The device considers that there is apnea when it detects a respiratory pause lasting longer than 10 seconds, a phenomenon that is easy to detect by follow-up of the MV signal. To detect hypopnea, the device can compare successive sliding of the MV signal, established, for example, over a 10 second duration. If between two consecutive averages a significant decrease of the minute-ventilation is detected, for example, a decrease of more than 50%, then the device considers that there has been an hypopnea.
As indicated above, the invention proposes implementing a monitoring of the respiratory signal so as to identify certain categories of artifacts and to engage in preventive actions during the diagnosis.
The first series of artifacts taken into account by the invention are those related to movement, which are probably most frequent and generally lead to a sudden modification of the static impedance. To this end, the device of the present invention comprises in the circuit for measuring the trans-thoracic impedance means for identifying a static impedance jump. For that, the software of the device can be programmed to function to scan in real time one or more parameters of the measuring circuit in order to detect, in particular:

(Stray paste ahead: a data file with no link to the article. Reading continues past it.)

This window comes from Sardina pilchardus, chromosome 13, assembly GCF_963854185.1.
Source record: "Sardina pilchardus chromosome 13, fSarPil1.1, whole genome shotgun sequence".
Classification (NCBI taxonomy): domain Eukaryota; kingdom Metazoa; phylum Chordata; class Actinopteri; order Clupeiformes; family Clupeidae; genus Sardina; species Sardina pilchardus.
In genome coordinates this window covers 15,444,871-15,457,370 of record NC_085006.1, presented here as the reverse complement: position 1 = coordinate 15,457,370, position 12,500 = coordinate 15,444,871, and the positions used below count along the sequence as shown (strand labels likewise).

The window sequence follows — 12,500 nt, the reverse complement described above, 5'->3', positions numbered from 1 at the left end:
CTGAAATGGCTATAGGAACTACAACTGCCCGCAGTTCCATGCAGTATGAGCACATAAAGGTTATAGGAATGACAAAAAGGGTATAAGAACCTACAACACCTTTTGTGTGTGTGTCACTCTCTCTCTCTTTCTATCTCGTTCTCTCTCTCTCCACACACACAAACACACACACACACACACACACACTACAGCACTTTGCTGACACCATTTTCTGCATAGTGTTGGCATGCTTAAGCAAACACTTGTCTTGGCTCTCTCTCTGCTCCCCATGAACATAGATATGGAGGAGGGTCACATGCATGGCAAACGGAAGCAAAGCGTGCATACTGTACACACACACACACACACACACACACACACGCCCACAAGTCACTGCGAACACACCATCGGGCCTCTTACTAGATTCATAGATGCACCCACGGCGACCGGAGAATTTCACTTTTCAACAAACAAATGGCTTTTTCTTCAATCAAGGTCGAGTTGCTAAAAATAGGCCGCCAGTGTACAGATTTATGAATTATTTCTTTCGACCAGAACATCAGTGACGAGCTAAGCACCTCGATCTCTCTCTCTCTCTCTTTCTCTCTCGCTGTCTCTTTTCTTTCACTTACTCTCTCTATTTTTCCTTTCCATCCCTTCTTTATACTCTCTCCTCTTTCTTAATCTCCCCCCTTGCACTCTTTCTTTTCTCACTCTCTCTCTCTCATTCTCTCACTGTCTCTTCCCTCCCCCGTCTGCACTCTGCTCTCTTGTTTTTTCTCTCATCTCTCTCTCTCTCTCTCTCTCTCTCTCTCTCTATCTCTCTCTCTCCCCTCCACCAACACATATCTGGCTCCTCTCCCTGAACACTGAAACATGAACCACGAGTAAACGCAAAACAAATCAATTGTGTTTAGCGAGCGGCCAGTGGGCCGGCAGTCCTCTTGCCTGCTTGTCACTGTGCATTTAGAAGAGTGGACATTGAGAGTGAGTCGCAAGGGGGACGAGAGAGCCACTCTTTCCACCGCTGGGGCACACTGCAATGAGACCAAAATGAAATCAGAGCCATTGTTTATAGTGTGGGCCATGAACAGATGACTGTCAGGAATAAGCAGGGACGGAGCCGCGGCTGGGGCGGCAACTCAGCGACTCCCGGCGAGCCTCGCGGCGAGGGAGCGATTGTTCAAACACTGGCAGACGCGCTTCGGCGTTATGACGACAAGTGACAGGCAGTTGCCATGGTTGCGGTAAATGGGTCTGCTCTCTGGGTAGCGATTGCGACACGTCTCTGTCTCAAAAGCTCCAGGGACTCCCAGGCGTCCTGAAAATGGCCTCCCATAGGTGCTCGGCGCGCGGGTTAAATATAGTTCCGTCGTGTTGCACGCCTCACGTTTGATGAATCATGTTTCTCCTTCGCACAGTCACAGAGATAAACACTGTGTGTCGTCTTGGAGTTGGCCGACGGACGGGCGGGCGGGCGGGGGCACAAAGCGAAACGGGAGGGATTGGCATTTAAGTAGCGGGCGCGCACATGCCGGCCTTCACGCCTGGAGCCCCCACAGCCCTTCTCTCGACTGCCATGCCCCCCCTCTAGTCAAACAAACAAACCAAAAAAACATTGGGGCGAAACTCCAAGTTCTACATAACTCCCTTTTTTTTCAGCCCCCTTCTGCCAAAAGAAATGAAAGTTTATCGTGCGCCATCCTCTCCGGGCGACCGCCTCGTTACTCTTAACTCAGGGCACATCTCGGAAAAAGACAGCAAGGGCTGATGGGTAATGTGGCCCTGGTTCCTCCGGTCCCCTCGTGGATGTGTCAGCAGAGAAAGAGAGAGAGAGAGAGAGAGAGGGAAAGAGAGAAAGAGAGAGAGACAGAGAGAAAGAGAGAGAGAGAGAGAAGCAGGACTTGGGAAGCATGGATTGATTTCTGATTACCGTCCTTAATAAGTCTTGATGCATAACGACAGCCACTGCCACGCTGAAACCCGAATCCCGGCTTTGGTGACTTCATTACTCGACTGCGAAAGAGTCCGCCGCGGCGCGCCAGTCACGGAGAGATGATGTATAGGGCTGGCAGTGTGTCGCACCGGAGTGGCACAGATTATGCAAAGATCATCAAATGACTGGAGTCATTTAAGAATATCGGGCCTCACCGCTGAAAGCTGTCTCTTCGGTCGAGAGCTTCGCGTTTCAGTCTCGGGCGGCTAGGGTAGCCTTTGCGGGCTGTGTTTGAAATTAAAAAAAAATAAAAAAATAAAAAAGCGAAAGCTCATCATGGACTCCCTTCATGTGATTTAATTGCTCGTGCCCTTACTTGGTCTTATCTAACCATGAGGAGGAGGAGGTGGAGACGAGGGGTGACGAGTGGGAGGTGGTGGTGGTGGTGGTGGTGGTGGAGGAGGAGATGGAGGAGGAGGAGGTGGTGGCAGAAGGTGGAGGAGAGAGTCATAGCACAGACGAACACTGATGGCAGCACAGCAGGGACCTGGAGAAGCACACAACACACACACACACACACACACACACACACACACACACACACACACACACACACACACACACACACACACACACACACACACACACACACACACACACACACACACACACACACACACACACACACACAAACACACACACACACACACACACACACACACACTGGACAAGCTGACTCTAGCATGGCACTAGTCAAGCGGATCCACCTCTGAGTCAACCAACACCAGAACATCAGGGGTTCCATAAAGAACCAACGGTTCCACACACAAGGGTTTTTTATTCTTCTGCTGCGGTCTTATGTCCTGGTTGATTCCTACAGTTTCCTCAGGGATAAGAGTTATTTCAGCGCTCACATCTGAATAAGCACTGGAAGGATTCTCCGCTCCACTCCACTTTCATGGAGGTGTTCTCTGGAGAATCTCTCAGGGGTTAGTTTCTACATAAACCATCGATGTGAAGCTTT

According to another aspect of the invention, the artifacts can also be identified based on their effects on detection of respiratory cycles, starting from the amplitude or the period of these cycles, or the variation of these parameters cycle to cycle. Indeed, it has been noted in practice that the respiratory period is generally rather stable, and thus presents rather slow variations. Therefore, when an apnea occurs, a significant variation of the respiratory period appears, but this period passes directly from a normal value (typically 3 to 4 seconds) to a high value (longer than 10 seconds, in accordance with the definition of apnea). Therefore, variations of periods of about several seconds, but shorter than 10 seconds, can lead to suspicion of an artifact. One can also define the minimum duration of a respiratory cycle (for example, 2 seconds), such that any cycle of shorter duration can lead to suspicion of an artifact.